Cuil

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This speaks for itself, I think — the first referral from the new Cuil search engine that I've noticed in our referrer logs:

(Click on the image for a larger version.)

Well, OK, I'll indulge in one comment, which is that I clearly need to look more closely into why "Marvel Comics Supervillains" is an ontological subcategory of "Intensifiers". That makes a weird kind of sense, though I wouldn't have thought of it myself. Or is there a particular supervillain that I've missed, The Intensifier? A quick web search turns up some devices (the "mento-intensifer ring", the "psycho-intensifier", etc.) but no villains as such.

When I look at the second referral from the logs, I find some other strange things, e.g.

("Semitic guess" is a phrase in Browning's "Easter Day", which Geoff Nunberg asked about back in 2004. So that's why it's actually sensible that someone might be searching for it, and why it's sensible for them to find a Language Log post in the results. But in fact the phrase "semitic guess" doesn't occur in the 1953 Senate Committee Hearings transcript, nor in the Wikipedia article on J.R.R. Tolkien, so those hits are a bit of a puzzle.

And — following a chain of associations from the LL post that shows up on that last Cuil page — I'm happy to see that even though Language Log is no longer #1 for stupid ideas in Google's index, we're still #1 for butt-stupid ideas.)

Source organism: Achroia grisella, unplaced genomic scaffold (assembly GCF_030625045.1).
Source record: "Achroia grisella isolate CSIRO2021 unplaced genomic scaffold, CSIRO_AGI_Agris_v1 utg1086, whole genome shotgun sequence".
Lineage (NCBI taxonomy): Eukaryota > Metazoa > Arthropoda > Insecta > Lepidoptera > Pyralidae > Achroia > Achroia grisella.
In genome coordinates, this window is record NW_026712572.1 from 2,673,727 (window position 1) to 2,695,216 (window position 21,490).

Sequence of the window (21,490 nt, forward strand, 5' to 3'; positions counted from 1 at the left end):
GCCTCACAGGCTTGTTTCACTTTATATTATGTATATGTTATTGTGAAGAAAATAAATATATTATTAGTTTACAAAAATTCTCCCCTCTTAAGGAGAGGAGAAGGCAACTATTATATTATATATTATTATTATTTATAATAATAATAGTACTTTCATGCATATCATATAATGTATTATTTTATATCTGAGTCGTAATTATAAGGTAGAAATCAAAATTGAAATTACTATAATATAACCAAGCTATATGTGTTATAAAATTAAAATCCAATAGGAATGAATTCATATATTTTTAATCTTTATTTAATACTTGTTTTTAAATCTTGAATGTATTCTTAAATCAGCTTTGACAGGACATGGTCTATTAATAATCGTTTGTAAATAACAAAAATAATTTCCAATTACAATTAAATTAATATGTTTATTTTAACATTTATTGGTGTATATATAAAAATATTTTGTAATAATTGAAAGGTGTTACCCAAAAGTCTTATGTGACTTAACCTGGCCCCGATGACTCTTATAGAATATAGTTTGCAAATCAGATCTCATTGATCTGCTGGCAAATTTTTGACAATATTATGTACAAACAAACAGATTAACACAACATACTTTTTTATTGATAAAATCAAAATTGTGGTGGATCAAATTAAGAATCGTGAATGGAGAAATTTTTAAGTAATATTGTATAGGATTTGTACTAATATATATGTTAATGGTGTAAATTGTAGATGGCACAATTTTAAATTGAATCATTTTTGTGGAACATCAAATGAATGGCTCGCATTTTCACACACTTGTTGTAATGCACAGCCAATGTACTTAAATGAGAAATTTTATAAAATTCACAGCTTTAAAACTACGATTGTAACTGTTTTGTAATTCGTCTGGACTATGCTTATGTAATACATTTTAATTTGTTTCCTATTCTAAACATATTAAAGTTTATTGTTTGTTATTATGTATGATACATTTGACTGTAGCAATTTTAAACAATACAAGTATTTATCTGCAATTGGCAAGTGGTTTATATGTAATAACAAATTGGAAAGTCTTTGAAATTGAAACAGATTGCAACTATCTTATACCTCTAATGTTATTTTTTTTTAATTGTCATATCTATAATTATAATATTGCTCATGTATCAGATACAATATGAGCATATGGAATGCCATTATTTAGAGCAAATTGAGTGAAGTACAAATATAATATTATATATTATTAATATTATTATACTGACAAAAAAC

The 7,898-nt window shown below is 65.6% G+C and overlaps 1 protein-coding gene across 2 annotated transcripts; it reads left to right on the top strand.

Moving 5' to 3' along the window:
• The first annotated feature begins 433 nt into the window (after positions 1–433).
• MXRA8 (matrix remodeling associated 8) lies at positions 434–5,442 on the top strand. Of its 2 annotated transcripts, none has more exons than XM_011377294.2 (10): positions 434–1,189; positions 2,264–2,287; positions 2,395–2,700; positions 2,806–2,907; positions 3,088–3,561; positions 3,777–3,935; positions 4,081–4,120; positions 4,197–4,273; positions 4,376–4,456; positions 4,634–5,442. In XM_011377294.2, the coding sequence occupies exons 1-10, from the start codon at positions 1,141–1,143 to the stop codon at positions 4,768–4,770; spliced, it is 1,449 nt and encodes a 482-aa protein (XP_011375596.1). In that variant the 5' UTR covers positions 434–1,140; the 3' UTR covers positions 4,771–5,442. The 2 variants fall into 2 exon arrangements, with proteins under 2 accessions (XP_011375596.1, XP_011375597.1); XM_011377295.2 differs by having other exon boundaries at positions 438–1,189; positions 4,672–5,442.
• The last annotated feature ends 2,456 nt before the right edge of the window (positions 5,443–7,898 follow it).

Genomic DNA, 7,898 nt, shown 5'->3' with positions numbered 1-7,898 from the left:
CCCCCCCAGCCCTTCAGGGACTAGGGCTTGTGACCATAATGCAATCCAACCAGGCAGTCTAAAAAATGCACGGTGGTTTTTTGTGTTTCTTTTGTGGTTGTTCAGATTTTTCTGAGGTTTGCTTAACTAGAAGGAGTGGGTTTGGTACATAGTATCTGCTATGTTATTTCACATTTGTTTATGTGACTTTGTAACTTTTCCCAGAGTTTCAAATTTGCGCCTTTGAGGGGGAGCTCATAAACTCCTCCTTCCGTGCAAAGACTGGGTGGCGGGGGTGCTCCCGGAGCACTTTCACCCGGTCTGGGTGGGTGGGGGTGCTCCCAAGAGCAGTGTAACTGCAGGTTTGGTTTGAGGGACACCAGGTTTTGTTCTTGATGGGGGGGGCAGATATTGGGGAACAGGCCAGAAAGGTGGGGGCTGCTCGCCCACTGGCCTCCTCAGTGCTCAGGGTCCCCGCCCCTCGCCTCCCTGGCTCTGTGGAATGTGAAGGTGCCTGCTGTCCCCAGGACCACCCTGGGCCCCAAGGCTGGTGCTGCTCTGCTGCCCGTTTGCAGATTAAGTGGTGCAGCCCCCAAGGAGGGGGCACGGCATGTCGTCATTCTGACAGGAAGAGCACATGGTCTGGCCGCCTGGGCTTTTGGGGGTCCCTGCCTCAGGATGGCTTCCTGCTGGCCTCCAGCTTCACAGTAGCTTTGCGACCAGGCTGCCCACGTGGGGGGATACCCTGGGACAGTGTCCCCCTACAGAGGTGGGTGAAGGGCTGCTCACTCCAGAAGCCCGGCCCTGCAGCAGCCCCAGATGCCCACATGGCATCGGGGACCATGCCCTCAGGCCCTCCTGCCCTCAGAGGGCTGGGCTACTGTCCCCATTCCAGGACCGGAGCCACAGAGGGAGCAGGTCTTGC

[In the comments, Soap asked about the asserted etymology ("Cuil is an old Irish word for knowledge. For knowledge, ask Cuil,").

I asked Jim McCloskey, and he responded:

I certainly don't know the word and it's not in any dictionary I have easily to hand.

There are two words `cuil' that I know. One means `enmity' or `bad attitude' or `resentment', as in

cuil aige liom
is resentment at-him with-me
"He's angry with me/resents me/has it in for me."

The other means `fly'.

But maybe it's some Old or Middle Irish word -- I'd have to check the Royal Irish Academy dictionary for that.

More on this as it develops... e.g. here]

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18 Comments »

  1. Search Engining | Porch Dog said,

    July 29, 2008 @ 8:33 am

    [...] a minor complaint, but I've only played with the site for a minute. Language Log posts a couple of their..er…less than stellar search [...]

    [(myl): Luck of the draw -- those are first two that showed up in our referrer logs...]

  2. Emma said,

    July 29, 2008 @ 8:58 am

    I decided to "vanity Cuil" myself last night and noticed that all my (very few) results, consisting of journal articles and institutional pages, had pictures of my namesake, Arsenal and Ireland goalie Emma Byrne attached. I have no problem with that – she's a fine player – but she might be upset at being linked to some of my second rate publications!

  3. Bob said,

    July 29, 2008 @ 9:39 am

    In the Senate hearing transcript, the words "semitic" and "guess" do at least appear, albeit separately.
    But in the Tolkien article, "semitic" appears but "guess" does not. Strange, indeed.

  4. Soap said,

    July 29, 2008 @ 11:17 am